In a year-end interview, Finance Minister Jim Flaherty noted, “I find it just strange that I get some of the financial institutions telling me to mind my own business on regulatory matters — and then we have some worries about the level of consumer debt, and the banks are saying the government needs to move in and tighten standards.” The Minister’s remarks followed calls by some bank CEOS for the government to tighten lending standards for residential mortgages such as a reduction in amortization periods.
The debate over whether lending standards need to be tightened has gained attention over concerns about rising household debt. Mark Carney, Bank of Canada Governor, continues to flag the escalation of household debt as a risk to financial stability if interest rates rise. The International Monetary Fund also weighed in last December, when it flagged stretched household balance sheets as a near-term risk to Canada’s financial system.
The question is, why don’t banks set their own tighter credit standards? The answer is, because they are protected by government backed mortgage insurance, which is mandatory for all mortgages with a loan to value ratio in excess of 80 per cent. The government backing is provided through either the Crown owned Canada Mortgage and Housing Corporation (CMHC) or a private mortgage insurer that has been extended a government guarantee. Hence, the conventional incentive for banks to set their own underwriting standards and monitor risk exposure has simply been washed away. Rather than screening mortgage applications for risk, bank staff simply tick the boxes required by government. At most, banks have an indirect interest in assessing credit risk since households with too much mortgage debt may be more at risk of defaulting on other loans such as credit cards.
Nevertheless, the objective of getting banks to be more engaged in setting their own standards for mortgage loans is a good one. Managing credit risk is a core competency of banks, and it makes sense to engage their risk management expertise rather than rely on that of federal bureaucrats to tinker with the rules. Changing the one-size-fits-all federal risk standards is a crude mechanism. There may be credit-worthy borrowers that simply don’t fit into a standard set of prescribed rules.
If the Canadian government sees rising household debt levels as a real concern and bank underwriting standards as the solution, the logical course is to exit the business of mortgage insurance and stop guaranteeing residential mortgages with public money. Such a move would protect taxpayers from a business they do not need to be in. Australia has shown that a mortgage finance system can operate successfully without government backing of mortgage insurance or any other form of government guarantee while U.S. experience has shown that even just implicit guarantees can create a giant fiscal black hole for taxpayers. Despite a lack of government guarantees, Australia’s mortgage finance system has contributed to high levels of home ownership comparable to the rates both in Canada and the U.S., showing that such guarantees simply are not necessary.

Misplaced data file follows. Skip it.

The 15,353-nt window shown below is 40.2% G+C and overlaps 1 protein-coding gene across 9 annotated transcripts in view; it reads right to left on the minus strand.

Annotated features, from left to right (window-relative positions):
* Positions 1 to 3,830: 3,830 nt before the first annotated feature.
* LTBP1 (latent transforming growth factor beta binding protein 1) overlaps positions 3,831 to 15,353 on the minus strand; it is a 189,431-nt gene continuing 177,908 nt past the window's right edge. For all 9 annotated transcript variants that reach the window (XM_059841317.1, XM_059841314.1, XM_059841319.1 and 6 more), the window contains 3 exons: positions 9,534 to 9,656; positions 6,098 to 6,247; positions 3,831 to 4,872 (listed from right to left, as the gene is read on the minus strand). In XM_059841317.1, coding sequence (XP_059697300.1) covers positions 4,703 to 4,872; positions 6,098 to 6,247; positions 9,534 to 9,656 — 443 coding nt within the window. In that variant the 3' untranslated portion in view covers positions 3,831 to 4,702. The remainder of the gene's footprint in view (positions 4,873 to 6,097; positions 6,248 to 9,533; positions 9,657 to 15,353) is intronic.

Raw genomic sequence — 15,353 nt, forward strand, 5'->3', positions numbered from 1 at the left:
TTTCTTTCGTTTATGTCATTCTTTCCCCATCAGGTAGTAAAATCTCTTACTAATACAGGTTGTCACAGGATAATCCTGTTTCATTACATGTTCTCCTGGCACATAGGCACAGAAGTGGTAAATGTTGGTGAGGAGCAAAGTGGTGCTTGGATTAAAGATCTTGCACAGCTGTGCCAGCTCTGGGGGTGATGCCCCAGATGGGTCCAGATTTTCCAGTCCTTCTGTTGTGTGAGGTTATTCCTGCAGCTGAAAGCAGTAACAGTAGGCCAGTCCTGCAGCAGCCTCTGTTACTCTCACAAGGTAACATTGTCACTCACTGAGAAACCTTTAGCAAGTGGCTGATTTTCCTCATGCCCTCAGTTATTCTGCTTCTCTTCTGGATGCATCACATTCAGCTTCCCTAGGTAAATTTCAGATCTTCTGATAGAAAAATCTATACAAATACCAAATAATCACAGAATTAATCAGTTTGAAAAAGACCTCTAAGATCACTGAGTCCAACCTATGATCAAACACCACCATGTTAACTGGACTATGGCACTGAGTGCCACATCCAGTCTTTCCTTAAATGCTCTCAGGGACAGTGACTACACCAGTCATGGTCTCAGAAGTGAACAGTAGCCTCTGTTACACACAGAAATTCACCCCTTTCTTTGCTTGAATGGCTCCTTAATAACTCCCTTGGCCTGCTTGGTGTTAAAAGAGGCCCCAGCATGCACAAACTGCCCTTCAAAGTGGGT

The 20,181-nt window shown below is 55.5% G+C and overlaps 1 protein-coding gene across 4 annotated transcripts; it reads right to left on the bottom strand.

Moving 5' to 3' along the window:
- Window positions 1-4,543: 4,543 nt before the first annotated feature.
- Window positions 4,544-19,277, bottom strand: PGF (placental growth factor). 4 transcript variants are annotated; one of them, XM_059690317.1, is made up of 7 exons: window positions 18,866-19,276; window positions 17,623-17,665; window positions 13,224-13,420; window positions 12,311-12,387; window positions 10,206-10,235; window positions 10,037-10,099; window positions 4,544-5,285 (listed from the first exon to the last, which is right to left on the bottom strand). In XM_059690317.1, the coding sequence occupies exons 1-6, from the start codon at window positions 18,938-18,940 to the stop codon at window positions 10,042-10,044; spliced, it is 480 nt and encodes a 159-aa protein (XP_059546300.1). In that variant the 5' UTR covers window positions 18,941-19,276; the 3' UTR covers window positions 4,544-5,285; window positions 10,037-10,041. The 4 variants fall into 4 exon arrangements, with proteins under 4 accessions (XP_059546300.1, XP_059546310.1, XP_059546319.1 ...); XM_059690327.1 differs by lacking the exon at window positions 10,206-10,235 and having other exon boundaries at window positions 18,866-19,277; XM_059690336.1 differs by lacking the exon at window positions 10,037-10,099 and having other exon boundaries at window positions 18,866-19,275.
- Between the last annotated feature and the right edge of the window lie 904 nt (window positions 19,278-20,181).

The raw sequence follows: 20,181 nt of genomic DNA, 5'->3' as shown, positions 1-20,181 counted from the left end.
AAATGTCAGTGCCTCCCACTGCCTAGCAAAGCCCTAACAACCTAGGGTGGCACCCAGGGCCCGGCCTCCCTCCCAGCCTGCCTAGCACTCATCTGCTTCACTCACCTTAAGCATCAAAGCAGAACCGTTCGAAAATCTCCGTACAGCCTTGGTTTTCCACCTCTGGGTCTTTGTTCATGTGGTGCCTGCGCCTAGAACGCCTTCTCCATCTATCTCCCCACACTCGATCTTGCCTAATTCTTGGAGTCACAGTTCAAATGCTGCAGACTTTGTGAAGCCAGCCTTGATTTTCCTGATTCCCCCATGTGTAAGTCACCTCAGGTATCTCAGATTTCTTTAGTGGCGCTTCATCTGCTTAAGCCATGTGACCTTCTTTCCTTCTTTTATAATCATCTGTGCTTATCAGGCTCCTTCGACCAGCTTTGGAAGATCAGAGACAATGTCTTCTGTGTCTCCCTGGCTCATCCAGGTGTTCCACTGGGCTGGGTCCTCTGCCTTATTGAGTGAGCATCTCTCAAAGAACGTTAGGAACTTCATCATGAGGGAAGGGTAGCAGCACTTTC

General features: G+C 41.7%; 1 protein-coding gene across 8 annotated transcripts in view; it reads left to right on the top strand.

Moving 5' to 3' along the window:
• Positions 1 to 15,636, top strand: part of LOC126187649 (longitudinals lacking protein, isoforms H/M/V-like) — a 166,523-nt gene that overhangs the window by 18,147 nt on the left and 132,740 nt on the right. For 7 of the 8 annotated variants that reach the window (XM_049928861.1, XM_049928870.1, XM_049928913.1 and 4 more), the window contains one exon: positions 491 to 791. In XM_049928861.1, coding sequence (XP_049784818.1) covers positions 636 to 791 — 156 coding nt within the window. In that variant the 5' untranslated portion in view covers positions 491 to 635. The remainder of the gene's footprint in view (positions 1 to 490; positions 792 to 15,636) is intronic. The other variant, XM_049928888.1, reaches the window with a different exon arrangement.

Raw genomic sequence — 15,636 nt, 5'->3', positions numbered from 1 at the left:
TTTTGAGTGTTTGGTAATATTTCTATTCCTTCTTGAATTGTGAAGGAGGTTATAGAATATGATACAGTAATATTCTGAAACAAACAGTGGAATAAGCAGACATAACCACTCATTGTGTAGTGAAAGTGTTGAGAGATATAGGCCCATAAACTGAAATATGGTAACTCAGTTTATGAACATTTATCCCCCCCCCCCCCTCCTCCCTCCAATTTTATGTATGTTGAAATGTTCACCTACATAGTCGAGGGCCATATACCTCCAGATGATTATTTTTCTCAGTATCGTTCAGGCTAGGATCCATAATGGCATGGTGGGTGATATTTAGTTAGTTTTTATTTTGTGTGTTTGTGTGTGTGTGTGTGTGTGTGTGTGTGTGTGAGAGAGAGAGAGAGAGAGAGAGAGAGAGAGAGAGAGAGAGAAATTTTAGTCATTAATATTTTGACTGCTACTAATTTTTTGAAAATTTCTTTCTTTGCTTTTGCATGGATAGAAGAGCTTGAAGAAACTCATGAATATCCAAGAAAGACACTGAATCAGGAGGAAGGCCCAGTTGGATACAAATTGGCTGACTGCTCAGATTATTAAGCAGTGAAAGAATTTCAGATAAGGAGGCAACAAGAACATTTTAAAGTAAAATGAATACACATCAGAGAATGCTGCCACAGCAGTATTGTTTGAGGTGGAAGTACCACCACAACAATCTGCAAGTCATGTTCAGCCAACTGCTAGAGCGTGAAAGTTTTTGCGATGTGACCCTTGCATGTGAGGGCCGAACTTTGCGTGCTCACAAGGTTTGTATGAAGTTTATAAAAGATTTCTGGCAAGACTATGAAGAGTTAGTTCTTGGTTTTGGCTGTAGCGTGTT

But another benefit is that Canadian banks will have a real incentive to actively manage risk when extending mortgage loans. How would the system work in a world without government guarantees? Even when credit mitigation is used, such as mortgage insurance, banks would still nevertheless have reason to take more seriously the risk in their mortgage portfolios because they are exposed to counterparty risk, the risk that the provider of credit mitigation defaults. The banks would need to manage this risk and set aside capital against this exposure to satisfy the requirements of Canada’s solvency regulator (OSFI), but also market participants such as credit rating agencies. Private mortgage insurers would also influence bank credit underwriting standards through their contractual arrangements with the banks as part of their own risk management practices. OSFI would exercise oversight over all the mortgage insurers including how they manage their insurance risk. Currently, CMHC, the dominant mortgage insurer, is not subject to OSFI oversight.
As long as the government insists on backstopping the risk of high ratio mortgages with taxpayers’ money, banks simply won’t have any skin in the game and will react half heartedly at most to calls for them to tighten lending standards to address concerns over rising household debt. Instead, the banks will simply sell as much high ratio mortgages as they can knowing that taxpayers will ultimately pay the price if rising household debt creates problems in the future. Ideally, the government should move towards exiting the mortgage insurance business and providing government guarantees. But if unwilling to do so, it should consider other steps that will help ensure banks have some skin in the game when they provide mortgages.